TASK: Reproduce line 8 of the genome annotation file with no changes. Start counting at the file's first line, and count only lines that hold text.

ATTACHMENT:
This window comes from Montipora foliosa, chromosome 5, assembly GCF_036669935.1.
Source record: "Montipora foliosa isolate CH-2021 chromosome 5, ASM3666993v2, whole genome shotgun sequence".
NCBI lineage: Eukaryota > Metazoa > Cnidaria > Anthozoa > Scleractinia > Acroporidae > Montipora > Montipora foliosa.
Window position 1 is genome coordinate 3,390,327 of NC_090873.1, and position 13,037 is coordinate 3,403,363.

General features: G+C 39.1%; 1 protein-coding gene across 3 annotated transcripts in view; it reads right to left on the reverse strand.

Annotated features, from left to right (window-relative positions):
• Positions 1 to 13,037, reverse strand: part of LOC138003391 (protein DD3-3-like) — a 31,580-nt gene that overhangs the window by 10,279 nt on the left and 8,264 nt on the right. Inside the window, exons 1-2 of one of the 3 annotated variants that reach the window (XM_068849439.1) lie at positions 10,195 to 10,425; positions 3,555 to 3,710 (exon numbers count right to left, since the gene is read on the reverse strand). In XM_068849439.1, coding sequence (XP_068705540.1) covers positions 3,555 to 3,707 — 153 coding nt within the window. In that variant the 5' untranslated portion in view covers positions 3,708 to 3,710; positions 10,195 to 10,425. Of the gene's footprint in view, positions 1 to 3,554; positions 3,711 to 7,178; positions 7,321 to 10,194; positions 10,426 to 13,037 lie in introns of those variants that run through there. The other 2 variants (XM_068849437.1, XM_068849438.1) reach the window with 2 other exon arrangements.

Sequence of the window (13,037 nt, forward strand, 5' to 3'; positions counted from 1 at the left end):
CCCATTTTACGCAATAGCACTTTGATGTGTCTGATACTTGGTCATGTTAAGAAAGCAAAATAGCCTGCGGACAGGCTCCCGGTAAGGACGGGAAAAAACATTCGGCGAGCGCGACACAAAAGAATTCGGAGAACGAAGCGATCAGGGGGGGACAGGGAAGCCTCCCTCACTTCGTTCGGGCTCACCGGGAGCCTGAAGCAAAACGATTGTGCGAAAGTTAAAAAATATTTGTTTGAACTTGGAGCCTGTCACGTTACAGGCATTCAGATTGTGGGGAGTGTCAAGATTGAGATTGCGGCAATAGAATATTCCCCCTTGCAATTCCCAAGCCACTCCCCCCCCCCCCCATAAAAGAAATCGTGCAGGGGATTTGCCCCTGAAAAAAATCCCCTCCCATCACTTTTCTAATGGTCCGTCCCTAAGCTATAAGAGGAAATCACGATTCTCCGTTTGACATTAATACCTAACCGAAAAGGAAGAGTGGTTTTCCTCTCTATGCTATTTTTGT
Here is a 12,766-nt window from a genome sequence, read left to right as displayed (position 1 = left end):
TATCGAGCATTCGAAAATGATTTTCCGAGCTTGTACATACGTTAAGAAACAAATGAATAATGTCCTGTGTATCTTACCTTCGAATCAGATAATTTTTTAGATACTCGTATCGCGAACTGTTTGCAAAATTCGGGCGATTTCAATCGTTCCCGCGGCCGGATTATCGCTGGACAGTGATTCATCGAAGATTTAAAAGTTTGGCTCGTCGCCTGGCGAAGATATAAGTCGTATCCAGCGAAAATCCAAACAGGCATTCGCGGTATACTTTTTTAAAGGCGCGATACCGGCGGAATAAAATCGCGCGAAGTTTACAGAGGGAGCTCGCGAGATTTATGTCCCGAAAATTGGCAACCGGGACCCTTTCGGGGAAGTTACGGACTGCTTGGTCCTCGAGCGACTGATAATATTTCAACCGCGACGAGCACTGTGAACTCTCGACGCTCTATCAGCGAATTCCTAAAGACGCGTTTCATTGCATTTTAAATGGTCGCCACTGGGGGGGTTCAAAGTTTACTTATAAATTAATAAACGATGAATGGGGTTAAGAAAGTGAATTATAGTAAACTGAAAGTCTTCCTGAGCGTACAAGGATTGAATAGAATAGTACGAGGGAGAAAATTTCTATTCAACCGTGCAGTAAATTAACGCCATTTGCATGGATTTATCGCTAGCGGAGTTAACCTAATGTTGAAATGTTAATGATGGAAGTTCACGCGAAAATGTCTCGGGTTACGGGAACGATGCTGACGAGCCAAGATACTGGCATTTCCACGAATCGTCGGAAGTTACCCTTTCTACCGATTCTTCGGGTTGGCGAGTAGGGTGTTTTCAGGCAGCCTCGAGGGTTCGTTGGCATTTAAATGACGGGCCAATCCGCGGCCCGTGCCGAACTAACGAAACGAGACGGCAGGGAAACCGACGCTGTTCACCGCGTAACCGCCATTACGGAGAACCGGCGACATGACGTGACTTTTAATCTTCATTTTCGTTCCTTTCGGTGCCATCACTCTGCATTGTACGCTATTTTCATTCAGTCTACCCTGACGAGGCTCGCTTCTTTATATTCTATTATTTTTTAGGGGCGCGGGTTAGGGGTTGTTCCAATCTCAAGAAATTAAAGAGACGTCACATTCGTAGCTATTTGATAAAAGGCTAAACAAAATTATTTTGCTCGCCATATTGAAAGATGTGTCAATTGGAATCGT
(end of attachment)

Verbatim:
Sequence of the window (13,037 nt, forward strand, 5' to 3'; positions counted from 1 at the left end):